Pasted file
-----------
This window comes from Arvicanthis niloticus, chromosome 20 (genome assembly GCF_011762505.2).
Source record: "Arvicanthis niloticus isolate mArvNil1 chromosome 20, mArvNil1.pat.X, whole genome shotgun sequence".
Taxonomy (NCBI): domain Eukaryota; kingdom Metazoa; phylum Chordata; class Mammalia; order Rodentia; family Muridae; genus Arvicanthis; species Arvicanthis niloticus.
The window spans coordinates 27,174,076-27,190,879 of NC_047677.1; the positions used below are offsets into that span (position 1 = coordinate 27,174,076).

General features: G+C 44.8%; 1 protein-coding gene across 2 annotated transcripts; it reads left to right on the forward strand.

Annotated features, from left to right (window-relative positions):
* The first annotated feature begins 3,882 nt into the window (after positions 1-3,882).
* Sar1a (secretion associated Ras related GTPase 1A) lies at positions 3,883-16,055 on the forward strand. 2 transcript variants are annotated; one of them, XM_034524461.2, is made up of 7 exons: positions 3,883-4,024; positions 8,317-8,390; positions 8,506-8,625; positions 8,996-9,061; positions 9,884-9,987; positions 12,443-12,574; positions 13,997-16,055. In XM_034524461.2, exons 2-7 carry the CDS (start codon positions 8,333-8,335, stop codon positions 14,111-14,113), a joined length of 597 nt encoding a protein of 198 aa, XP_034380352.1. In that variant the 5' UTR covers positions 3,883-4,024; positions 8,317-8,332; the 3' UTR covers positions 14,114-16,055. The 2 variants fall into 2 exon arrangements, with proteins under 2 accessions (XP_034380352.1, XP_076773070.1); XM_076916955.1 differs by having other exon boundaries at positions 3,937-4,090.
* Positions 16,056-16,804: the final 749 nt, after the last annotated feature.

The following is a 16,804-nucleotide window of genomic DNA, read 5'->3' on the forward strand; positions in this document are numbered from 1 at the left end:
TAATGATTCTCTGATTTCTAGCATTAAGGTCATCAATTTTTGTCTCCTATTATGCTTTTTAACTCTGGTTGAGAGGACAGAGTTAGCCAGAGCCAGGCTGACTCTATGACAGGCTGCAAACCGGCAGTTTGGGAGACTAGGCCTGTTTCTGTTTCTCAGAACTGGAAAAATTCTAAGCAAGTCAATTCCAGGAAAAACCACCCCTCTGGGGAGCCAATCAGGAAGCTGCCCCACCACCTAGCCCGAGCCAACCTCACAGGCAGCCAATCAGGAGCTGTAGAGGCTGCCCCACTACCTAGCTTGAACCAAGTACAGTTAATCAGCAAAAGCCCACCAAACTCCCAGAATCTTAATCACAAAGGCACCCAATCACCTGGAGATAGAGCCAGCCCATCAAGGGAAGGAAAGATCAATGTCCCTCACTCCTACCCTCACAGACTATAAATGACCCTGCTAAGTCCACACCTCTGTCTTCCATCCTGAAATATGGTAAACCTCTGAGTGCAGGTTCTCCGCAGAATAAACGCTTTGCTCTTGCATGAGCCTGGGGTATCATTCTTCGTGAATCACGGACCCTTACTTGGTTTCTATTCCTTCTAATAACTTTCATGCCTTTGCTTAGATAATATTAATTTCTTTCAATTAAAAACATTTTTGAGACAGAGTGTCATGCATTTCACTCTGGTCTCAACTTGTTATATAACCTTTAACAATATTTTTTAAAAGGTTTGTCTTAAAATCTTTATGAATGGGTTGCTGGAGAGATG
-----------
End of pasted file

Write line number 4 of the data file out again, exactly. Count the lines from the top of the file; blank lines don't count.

The window spans coordinates 27,174,076-27,190,879 of NC_047677.1; the positions used below are offsets into that span (position 1 = coordinate 27,174,076).